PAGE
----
Fly-tipped waste on a farm© David Cole/Rex Shutterstock

Farm leaders have welcomed new fixed penalties for fly-tipping, but insist more must be done to tackle the damaging blight on the countryside.

From 9 May, local authorities will be able to issue on-the-spot fines for fly-tipping of up to £400, as an alternative to prosecution, following the introduction of new government regulations on illegally dumped waste.

The penalty notices aim to reduce the burden of bringing cases of small amounts of fly-tipping to court and allow councils to take faster action against waste criminals.

See also: Fly-tipping incidents cost councils and farms £150m

The implementation of fixed-penalty notices for fly-tipping was contained in the government’s election manifesto, following a Defra consultation on waste crime.

According to figures from Defra, 900,000 fly-tipping incidents were dealt with by local authorities in England during 2014-15 – an 11% increase from 2013-14

The Country, Land and Business Association (CLA), which represents 33,000 landowners in England and Wales, said these figures excluded much of the waste dumped on farmland and other private land, where it poses risks to local wildlife, farm animals and the environment.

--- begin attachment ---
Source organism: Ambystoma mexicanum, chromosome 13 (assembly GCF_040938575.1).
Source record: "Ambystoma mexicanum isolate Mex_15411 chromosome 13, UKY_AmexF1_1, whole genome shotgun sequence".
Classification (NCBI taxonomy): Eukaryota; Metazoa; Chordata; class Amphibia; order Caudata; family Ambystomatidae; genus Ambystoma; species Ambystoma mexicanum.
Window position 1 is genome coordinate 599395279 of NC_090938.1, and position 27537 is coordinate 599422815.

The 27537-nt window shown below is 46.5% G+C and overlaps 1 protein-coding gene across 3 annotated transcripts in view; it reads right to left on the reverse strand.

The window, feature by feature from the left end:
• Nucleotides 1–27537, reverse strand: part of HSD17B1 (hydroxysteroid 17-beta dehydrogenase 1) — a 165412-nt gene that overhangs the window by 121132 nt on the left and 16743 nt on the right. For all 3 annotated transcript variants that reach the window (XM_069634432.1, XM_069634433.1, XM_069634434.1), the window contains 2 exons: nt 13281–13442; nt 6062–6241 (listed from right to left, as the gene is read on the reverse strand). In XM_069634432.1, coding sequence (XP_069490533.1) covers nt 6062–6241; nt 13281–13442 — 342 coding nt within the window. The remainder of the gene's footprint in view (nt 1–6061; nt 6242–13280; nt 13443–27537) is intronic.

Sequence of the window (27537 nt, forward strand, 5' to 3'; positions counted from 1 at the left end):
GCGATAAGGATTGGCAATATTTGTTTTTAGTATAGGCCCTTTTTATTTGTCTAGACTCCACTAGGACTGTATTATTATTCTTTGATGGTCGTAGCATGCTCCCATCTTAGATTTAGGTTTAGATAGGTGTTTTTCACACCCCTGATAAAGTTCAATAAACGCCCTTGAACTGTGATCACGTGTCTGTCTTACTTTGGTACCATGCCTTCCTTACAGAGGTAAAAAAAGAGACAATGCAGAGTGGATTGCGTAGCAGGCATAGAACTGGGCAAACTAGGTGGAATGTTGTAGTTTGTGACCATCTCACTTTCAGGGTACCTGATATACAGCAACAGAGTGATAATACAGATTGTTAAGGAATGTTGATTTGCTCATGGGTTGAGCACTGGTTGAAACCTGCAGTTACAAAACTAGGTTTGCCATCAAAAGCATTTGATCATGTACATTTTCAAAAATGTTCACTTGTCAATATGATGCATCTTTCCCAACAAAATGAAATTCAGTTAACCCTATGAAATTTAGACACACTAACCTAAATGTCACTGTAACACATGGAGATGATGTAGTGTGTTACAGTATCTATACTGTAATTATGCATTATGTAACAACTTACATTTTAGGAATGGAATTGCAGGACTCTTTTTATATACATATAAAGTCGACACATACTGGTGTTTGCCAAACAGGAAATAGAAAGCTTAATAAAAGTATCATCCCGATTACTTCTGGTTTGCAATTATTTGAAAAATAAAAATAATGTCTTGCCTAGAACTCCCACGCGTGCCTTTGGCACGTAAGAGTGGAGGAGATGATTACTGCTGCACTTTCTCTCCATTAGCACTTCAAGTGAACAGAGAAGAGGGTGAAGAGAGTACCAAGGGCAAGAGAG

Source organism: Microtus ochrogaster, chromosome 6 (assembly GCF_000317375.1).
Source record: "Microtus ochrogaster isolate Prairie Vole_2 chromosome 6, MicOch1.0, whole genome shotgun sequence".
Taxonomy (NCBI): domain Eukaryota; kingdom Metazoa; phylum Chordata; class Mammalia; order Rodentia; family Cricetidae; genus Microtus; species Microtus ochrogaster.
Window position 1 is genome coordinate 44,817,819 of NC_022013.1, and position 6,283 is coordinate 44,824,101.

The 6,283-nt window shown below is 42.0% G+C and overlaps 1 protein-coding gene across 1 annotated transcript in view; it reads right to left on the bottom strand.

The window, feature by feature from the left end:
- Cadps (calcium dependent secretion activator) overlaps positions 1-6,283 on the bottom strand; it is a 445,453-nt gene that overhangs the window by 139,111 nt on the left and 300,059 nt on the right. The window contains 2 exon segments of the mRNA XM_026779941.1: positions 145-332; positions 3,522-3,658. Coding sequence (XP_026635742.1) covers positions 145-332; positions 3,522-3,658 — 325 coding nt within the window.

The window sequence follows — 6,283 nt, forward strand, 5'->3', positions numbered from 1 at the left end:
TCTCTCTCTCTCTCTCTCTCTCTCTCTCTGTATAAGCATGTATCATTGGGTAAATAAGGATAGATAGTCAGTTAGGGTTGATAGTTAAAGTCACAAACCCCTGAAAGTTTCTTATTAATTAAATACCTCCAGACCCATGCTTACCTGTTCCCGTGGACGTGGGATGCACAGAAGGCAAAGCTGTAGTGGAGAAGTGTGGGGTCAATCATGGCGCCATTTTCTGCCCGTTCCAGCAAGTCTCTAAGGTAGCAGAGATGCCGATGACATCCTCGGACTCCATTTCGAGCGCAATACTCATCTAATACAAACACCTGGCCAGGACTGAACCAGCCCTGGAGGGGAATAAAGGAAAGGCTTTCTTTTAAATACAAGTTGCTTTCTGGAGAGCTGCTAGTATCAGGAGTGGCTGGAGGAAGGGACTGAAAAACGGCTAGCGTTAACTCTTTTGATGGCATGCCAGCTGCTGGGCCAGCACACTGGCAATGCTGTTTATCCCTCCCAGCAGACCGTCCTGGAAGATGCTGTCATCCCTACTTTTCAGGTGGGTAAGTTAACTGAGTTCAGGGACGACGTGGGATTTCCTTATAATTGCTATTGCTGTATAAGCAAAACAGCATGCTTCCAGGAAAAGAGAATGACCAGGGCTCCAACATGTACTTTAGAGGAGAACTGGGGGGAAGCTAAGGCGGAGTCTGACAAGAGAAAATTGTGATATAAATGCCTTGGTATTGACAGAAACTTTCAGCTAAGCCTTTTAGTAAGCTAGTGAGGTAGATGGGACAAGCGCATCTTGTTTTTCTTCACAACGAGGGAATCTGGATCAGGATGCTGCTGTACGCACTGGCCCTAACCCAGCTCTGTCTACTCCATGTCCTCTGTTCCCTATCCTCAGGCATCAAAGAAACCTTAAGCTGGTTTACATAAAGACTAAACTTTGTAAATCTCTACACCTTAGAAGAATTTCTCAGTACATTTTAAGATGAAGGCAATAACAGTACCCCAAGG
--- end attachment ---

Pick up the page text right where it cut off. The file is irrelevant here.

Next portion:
Landowners are liable for any waste that is fly-tipped on their land and can be prosecuted if they do not clear it away, often at huge cost to their business. 

Not enough fly-tipping prosecutions

Robin Edwards, the Country Land and Business Association’s south-east regional director, said government figures revealed there were fewer than 2,000 prosecutions for fly-tipping in 2014-15.

Therefore, he insisted more effective action was urgently needed. He said: “We have regular reports from our members across the South East of multiple fly-tipping incidents, particularly when their land is located on the fringes of urban areas.

“The waste involved is not just the odd bin bag, but large household items – from unwanted sofas to broken washing machines and building materials.

“The problem seems to have worsened recently in some areas, possibly as a result of local authorities making changes to their household recycling operations.”

Mr Edwards believes fixed-penalty notices will not solve the problem, but they were a “positive step” in tackling an issue that costs rural businesses up to £150m in clean-up costs every year, or £800 on average to rural businesses per incident.

The NFU said it also supported the introduction of fixed penalties for fly-tippers.

Fly-tipping is a criminal offence subject to a penalty of up to £50,000 or a 12-month prison sentence, or both, on summary conviction.